A sense of stability is also felt with Keanu Reeves. What some critics call wooden, I prefer to call steady and reliable. I think the single most important reason women love Reeves is because he is almost always an equal in his roles with women and he has a totally non-threatening manner and persona which many contemporary women find highly attractive. We love him because he's not John Wayne, or Charles Bronson or Arnold Swartznegger. Reeves is not an actor of words...he often has limited speaking parts and his appeal is from his total character shown by what he does...not by what he says...and this is perhaps not as flashy or intense or multi-layered as Brando, or Penn or DeNiro...but it's highly attractive. Reeves is as erotic moving to fight as he is for a kiss because he hasn't distracted the observer with speech but rather with "peace of mind". Reeve's calm is like an erotic stoicism, if you will :)



Above is an excerpt from an awesome interview with Mickey Rourke...called The Dark Side of Fame-thanks Asterisk!

Movie reviews by Nicolas Rapold:

1.) History of Violence
2.) Chaplin's Killing Joke
3.) Rapold's Top Ten
4.) Phantom Memory Films of Chantal Akerman
5.) Rapold's 2007 picks.

Thursday, February 19, 2009

A Short Film


This may not have finished uploading yet...check back later...if you have time.

Meanwhile...I have responded to several comments in earlier posts below...

Matilda


When we went to New York this summer on holiday and to do some interviews for our documentary...we had the support of The Algonquin Hotel who lent us their famous Oak Room to conduct interviews.

The Algonquin Hotel was originally designed as an apartment hotel, whose owner planned to rent rooms and suites on year-long leases. When few leases sold, the owner decided to turn it into a hotel which he was originally going to name "The Puritan." Frank Case, upon discovering that the Algonquin tribe had been the first residents of the area, convinced the owner to christen it "The Algonquin" instead

In June 1919 the hotel became the site of the daily meetings of the Algonquin Round Table, a group of journalists, authors, publicists, and actors who gathered to exchange bon mots over lunch in the main dining room. The group met almost daily for the better part of ten years. Some of the core members of the "Vicious Circle" included Robert Benchley, Heywood Broun, Marc Connelly, Jane Grant, Ruth Hale, George S. Kaufman, Neysa McMein, Dorothy Parker, Harold Ross, Robert E. Sherwood and Alexander Woollcott.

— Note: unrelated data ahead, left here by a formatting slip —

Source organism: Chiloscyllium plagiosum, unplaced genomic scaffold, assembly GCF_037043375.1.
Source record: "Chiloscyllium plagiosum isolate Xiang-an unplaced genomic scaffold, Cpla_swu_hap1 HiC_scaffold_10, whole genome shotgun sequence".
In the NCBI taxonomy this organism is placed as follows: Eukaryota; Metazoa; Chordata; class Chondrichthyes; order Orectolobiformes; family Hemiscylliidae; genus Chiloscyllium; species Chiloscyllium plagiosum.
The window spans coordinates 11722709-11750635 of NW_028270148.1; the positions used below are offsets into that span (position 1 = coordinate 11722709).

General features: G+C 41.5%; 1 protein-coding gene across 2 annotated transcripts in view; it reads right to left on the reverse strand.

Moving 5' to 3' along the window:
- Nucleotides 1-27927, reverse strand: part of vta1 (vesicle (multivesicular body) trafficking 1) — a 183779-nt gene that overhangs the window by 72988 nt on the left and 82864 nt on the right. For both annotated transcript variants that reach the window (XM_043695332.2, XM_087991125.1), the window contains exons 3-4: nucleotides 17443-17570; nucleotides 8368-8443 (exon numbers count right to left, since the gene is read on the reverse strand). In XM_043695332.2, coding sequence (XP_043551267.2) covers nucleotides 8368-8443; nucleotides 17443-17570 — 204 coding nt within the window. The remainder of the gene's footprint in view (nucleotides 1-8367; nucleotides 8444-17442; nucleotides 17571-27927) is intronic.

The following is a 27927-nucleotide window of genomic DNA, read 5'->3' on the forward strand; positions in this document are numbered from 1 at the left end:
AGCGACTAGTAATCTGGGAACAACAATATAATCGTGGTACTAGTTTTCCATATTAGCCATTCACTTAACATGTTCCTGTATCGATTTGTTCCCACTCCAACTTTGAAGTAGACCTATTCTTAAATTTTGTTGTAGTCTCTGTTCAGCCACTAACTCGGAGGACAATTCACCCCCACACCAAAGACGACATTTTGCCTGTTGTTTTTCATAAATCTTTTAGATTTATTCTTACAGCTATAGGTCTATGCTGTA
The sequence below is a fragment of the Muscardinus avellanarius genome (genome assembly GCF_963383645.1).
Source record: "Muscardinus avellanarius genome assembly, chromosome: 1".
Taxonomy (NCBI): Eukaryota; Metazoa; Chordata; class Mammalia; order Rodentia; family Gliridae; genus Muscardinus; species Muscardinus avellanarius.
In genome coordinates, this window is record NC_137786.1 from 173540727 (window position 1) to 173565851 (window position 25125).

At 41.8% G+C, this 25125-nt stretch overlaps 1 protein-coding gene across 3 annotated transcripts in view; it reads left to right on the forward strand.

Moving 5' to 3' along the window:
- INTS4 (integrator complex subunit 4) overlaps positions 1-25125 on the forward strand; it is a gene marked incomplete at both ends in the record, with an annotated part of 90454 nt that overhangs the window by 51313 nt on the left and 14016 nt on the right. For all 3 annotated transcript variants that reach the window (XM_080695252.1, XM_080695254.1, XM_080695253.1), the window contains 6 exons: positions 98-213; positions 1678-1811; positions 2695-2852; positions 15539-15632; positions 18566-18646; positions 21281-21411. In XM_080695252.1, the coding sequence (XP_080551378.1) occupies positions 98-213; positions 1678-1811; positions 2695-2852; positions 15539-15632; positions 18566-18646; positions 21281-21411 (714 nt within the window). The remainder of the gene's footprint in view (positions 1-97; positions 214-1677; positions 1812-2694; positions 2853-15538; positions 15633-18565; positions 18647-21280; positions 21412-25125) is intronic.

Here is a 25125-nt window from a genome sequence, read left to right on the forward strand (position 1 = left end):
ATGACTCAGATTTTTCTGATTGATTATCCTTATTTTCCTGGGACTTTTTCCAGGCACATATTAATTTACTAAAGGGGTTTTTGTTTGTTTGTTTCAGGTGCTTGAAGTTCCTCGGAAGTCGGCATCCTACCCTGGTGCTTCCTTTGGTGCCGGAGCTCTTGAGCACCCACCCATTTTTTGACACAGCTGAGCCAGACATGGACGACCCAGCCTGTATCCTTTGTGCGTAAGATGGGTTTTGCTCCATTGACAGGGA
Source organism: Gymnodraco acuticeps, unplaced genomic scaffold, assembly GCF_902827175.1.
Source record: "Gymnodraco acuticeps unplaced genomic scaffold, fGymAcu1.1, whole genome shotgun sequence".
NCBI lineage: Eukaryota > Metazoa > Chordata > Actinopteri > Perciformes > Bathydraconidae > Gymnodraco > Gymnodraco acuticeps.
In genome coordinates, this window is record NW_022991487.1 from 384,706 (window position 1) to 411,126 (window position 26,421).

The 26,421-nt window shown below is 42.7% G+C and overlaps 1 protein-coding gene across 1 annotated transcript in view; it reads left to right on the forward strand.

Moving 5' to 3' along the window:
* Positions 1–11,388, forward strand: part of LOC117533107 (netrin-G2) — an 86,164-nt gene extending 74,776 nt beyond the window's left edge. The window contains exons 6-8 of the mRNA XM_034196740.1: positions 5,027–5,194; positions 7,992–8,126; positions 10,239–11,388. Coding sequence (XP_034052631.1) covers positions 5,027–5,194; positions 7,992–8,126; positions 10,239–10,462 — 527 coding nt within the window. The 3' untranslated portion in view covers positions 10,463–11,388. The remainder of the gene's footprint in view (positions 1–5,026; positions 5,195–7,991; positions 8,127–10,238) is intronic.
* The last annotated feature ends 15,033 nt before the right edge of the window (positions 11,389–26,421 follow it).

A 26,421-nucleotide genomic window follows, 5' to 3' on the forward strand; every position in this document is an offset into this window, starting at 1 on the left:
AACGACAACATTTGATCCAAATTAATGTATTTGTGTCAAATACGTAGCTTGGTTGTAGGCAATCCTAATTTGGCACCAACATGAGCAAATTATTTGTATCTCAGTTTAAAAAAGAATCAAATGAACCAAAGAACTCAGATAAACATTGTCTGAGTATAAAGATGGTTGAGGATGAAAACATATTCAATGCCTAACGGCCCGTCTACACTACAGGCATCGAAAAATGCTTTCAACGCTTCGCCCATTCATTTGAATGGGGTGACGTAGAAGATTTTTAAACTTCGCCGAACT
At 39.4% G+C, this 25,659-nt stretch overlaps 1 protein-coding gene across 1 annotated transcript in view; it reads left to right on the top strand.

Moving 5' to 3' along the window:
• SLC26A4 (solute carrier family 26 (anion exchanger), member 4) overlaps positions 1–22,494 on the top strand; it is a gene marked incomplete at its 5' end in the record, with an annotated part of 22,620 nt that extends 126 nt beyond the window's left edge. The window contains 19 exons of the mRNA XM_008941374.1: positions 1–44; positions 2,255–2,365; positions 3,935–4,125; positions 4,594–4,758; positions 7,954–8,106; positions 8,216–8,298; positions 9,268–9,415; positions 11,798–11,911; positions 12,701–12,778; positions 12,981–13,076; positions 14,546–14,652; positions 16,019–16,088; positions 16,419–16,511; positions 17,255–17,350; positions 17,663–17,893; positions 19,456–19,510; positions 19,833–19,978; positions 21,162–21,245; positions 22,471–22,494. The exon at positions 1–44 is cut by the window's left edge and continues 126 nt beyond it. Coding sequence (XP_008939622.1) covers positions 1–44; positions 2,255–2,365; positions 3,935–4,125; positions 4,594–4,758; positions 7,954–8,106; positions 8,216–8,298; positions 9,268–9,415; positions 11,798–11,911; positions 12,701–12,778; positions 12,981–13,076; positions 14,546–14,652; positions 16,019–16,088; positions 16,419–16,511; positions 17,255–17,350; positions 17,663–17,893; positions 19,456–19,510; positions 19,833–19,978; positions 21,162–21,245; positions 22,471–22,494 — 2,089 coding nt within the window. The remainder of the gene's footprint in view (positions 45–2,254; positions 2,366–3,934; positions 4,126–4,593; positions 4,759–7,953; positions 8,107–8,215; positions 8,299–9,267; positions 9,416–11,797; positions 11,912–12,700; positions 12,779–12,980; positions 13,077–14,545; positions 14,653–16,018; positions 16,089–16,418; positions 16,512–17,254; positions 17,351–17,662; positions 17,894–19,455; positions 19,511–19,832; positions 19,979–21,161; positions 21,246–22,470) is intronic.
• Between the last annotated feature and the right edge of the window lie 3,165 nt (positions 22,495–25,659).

In the late 1930s a rather disheveled feline wandered into the hotel searching for food and shelter. Ever the quintessential host, owner Frank Case welcomed the furry traveler into the Algonquin and a tradition was born.

Matilda, the current resident, is very popular with our guests. She has the run of the house (except in dining areas and kitchen) but prefers to oversee the comings and goings of the many guests who cross her threshold.

Matilda receives mail weekly from friends around the world and has been the subject of countless stories. On one occasion, when her collar was stolen, the "Algonquin Cat-Burglary" was the talk of the town.

Each year Matilda is given a birthday party, as befits a New York celebrity. A memorable one occurred in 2002 when, while celebrating her seventh birthday with 150 of her closest friends, she jumped on her cake and ran out of the room, leaving a trail of paw prints.

Wednesday, February 18, 2009

Doodling At Art Group


We had twice as many people at art group today. Yippee! I didn't take pictures but there were about 10 of us this afternoon. Andy and I were like "High 5!" And Andy and I met and had coffee before and after and just had a good day. One of the fellows who we met last week, and is a very good artist got a job!

I'm under the weather today...I had to get vaccinations related paperwork since getting hitched... and I'm feeling all woozy today and tonight. I felt like a little kid getting vaccinated, kind of funny. Fortunately my arms aren't too sore...just a headache...later sports fans...off to lie down and watch LOST...please please let Sawyer take his shirt off...

Why The Hate-On For Octuplet Mum?


Last night, I was noticing a magazine headline about the "Octo Mom"...and I realized, I keep hearing about this mother who had a few kids...and the headlines are always vile...so I asked Stagg "Why all the controversy about this Octo-Mom?". There are some stories that get such ridiculous airplay and fetistic media coverage (like Michael Phelps alledgedly smoking a bong)...and this poor parent ...WHY?

The article that drew my attention last night wonders "are those new-mom nails?". Like she isn;'t supposed to have long nails with a baby? Are you kidding me? If long nails were a strange phenomenon then all of Hollywood would have to give up having kids. I've had a manicures and long nails since I was a teenager...they have almost always been painted black...and trust me, back then there wasn't any black nailpolish. I used black paint laquer!